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Department of Information Technology


Analysis of discrete embedded systems often assumes that the embedded systems,
like controllers, are finite-state and that there are finitely many in the
whole system, for instance in a car. This assumption can in general not be
kept up if multiple systems like cars are supposed to interact, for example in
order to autonomously form convoys to reduce energy and space consumption
(as studied in the California PATH Project). A rather natural model for such systems,
where participants as cars freely appear and disappear, may be interconnected via links,
and communicate via synchronous or asynchronous message exchange, are graph-labelled
transition systems complemented by a first-order variant of temporal logic.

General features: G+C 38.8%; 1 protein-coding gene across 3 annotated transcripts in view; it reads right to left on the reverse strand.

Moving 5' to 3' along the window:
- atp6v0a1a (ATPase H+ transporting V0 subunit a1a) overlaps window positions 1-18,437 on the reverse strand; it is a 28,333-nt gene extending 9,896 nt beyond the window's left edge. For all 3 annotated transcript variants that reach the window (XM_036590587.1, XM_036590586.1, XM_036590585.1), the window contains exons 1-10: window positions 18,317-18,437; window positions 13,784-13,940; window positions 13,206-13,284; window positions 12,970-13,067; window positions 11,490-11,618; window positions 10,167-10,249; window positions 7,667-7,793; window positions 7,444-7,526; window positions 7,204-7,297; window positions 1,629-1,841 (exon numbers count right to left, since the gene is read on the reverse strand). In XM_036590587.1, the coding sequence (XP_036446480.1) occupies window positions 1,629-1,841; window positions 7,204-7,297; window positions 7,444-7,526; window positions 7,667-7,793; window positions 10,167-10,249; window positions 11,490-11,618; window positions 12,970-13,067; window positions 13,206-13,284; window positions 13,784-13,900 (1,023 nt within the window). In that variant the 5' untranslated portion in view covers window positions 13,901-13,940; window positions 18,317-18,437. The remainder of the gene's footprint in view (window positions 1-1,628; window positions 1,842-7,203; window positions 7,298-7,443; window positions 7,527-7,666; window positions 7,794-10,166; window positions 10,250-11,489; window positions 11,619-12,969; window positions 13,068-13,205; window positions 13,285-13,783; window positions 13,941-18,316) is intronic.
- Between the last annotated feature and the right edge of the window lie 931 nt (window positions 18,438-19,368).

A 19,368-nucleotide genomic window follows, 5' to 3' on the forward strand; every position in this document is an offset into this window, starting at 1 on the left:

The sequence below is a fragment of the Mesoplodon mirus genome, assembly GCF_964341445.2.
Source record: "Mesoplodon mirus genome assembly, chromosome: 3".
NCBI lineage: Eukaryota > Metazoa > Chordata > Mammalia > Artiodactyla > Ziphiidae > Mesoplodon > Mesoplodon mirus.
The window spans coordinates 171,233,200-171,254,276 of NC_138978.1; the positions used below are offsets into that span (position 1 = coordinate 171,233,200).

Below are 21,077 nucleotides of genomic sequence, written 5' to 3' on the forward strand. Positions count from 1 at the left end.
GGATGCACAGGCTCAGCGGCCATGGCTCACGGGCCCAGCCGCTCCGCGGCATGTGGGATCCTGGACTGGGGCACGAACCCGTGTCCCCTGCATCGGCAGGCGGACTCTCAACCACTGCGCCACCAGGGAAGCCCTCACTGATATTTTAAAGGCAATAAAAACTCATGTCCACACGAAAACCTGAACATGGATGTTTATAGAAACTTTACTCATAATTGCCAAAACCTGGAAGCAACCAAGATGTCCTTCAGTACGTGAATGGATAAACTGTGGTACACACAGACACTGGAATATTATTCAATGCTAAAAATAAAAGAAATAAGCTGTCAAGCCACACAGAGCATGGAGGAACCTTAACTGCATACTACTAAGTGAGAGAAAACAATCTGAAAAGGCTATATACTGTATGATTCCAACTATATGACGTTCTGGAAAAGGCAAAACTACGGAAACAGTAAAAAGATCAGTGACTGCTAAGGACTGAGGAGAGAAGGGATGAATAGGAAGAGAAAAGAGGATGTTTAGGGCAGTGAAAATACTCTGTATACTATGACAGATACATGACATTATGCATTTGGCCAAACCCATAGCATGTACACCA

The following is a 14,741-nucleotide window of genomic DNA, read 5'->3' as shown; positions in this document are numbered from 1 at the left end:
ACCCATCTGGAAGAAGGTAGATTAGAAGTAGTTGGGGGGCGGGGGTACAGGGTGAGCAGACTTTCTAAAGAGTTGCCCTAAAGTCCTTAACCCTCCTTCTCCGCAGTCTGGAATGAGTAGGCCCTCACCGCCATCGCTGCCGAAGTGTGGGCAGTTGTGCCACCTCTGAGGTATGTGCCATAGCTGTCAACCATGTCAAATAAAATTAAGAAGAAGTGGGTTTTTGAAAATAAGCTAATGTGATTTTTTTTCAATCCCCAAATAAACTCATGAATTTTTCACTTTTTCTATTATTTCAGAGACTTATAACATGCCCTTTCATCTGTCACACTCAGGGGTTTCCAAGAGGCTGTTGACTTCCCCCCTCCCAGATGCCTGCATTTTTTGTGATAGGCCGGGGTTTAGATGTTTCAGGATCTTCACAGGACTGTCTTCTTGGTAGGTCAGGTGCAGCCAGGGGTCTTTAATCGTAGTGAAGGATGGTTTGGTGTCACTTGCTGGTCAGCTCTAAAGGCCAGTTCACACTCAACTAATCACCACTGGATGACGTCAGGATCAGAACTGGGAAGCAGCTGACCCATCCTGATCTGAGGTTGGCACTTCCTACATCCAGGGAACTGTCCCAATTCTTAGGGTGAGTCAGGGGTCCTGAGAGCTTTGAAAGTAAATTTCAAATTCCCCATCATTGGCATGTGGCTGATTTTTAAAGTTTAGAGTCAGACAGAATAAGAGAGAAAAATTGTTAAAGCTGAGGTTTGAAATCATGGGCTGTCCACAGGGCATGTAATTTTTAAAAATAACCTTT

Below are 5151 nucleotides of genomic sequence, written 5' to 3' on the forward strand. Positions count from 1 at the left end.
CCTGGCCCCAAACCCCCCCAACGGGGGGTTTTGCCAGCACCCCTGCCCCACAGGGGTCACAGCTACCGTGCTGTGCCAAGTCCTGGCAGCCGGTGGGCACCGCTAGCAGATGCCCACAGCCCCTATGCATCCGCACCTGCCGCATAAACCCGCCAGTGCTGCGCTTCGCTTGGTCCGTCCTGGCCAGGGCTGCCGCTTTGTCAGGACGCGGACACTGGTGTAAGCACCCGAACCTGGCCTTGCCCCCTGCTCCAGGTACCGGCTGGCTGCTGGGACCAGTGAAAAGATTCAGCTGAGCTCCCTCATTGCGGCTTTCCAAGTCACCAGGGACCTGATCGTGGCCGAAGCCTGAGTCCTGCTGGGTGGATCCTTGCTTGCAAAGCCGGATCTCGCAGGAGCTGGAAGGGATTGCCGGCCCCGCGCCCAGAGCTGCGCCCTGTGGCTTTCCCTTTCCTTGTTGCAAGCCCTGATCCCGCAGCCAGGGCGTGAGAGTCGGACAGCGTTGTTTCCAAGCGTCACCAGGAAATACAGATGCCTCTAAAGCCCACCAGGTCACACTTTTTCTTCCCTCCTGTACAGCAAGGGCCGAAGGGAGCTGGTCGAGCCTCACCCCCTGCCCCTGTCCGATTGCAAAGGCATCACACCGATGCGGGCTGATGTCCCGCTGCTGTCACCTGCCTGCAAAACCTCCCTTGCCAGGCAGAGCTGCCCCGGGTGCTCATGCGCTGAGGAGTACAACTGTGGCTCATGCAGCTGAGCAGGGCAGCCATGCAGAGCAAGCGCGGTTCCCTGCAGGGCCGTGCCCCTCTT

The talk surveys and discusses three aspects of specification and analysis of so-called
Dynamic Communication Systems (DCS). Firstly, there is a new model description language
for DCS, which we will discuss in particular in comparison to calculii like the
pi-calculus. Secondly, we employ a particularfirst-order temporal logic. It solves a
couple of issues shared between most earlier proposals, which interestingly
converged syntax-wise but differ significantly in semantics. And thirdly,
we demonstrate the application of an abstraction technique by K. McMillan
in this setting, which is particularly suitable for a fragment of our logic
corresponding to so-called scenarios.

Updated  2008-04-02 09:15:30 by Lisa Kaati.